Chapter 7. Integrity Constraints and Data Validation

Table of Contents

1. Introduction
2. Integrity Constraints
2.1. String Length Constraints
2.2. Mandatory Value Constraints
2.3. Range Constraints
2.4. Interval Constraints
2.5. Pattern Constraints
2.6. Cardinality Constraints
2.7. Uniqueness Constraints
2.8. Standard Identifiers (Primary Keys)
2.9. Referential Integrity Constraints
2.10. Frozen and Read-Only Value Constraints
2.11. Beyond property constraints
3. Responsive Validation
4. Constraint Validation in MVC Applications
5. Adding Constraints to a Design Model
6. Summary
7. Criteria for Evaluating the Validation Support of Frameworks
8. Quiz Questions
8.1. Question 1: Where to check constraints
8.2. Question 2: Where to define constraints
8.3. Question 3: Counting constraints
8.4. Question 4: Constraint names
8.5. Question 5: Compliant objects

1. Introduction

For detecting non-admissible and inconsistent data and for preventing such data to be added to an application's database, we need to define suitable integrity constraints that can be used by the application's data validation mechanisms for catching these cases of flawed data. Integrity constraints are logical conditions that must be satisfied by the data entered by a user and stored in the application's database.

For instance, if an application is managing data about persons including their birth dates and their death dates, then we must make sure that for any person record with a death date, this date is not before that person's birth date.

Since integrity maintenance is fundamental in database management, the data definition language part of the relational database language SQL supports the definition of integrity constraints in various forms. On the other hand, however, there is hardly any support for integrity constraints and data validation in common programming languages such as PHP, Java, C# or JavaScript. It is therefore important to take a systematic approach to constraint validation in web application engineering, like choosing an application development framework that provides sufficient support for it.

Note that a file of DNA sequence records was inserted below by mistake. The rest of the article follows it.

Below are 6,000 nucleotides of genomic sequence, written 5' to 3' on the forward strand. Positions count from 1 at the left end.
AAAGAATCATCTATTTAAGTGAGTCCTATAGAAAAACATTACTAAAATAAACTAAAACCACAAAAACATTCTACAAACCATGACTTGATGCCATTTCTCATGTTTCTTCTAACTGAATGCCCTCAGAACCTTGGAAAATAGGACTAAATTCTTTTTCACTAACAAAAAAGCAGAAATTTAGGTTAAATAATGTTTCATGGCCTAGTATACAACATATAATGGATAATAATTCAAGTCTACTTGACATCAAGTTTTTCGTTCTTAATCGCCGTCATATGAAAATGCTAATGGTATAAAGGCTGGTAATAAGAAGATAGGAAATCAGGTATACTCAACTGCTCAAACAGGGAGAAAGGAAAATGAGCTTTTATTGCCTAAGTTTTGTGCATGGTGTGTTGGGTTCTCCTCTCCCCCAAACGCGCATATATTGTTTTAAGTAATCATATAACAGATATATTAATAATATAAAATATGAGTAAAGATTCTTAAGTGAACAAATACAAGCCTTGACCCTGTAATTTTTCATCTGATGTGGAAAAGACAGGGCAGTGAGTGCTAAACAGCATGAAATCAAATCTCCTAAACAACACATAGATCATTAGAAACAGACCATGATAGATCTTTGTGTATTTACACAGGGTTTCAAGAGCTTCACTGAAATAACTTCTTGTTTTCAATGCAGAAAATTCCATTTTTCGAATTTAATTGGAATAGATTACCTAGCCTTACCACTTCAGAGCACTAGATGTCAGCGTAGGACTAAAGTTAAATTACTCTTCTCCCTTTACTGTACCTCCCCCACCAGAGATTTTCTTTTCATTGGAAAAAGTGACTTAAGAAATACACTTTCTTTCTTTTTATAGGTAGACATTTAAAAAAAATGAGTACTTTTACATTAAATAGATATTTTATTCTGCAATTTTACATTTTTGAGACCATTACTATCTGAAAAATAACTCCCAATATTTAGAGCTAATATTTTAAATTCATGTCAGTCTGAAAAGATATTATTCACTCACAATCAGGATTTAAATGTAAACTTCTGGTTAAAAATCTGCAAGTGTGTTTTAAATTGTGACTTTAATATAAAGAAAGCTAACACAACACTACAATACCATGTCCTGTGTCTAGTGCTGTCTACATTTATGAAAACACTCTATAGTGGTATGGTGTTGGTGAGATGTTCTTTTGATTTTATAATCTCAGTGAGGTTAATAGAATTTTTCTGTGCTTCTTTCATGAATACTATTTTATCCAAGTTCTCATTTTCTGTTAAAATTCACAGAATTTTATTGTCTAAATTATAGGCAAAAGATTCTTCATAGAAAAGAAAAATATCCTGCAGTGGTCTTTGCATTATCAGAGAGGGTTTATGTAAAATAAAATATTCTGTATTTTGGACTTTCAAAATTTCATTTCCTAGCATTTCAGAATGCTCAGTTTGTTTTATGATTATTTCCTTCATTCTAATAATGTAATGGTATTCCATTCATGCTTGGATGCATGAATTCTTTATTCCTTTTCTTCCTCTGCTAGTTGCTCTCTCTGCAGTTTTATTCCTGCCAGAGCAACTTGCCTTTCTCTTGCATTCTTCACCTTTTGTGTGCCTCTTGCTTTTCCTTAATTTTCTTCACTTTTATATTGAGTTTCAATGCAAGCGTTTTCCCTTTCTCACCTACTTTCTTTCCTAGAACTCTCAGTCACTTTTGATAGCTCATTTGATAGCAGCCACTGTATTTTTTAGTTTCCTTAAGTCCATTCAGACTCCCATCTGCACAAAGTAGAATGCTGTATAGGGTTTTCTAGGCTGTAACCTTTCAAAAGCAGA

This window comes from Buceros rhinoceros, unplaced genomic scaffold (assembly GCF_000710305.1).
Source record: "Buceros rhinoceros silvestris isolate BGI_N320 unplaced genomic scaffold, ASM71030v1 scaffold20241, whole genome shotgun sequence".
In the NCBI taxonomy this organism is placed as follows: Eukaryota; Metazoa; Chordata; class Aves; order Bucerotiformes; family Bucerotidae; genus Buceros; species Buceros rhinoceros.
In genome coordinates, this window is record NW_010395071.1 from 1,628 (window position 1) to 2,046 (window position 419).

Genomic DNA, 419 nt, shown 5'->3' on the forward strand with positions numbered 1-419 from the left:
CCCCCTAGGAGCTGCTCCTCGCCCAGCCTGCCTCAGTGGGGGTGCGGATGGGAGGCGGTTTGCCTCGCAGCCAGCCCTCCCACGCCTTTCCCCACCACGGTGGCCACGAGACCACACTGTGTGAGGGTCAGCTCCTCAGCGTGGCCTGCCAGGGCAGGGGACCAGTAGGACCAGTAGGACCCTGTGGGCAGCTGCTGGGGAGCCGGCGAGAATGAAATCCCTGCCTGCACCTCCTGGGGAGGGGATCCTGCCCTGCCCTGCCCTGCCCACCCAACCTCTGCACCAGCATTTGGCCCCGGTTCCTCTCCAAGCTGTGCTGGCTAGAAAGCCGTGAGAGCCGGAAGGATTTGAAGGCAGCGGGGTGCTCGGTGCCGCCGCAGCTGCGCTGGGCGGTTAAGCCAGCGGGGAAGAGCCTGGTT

Unfortunately, many web application development frameworks do not provide sufficient support for defining integrity constraints and performing data validation. Integrity constraints should be defined in one (central) place in an app, and then be used for configuring the user interface and for validating data in different parts of the app, such as in the user interface and in the database. In terms of usability, the goals should be:

  1. To prevent the user from entering invalid data in the user interface (UI) by limiting the input options, if possible.

  2. To detect and reject invalid user input as early as possible by performing constraint validation in the UI for those UI widgets where invalid user input cannot be prevented by limiting the input options.

  3. To prevent that invalid data pollutes the app's main memory state and persistent database state by performing constraint validation also in the model layer and in the database.

HTML5 provides support for validating user input in an HTML-forms-based user interface (UI). Here, the goal is to provide immediate feedback to the user whenever invalid data has been entered into a form field. This UI mechanism of responsive validation is an important feature of modern web applications. In traditional web applications, the back-end component validates the data and returns the validation results in the form of a set of error messages to the front-end. Only then, often several seconds later, and in the hard-to-digest form of a bulk message, does the user get the validation feedback.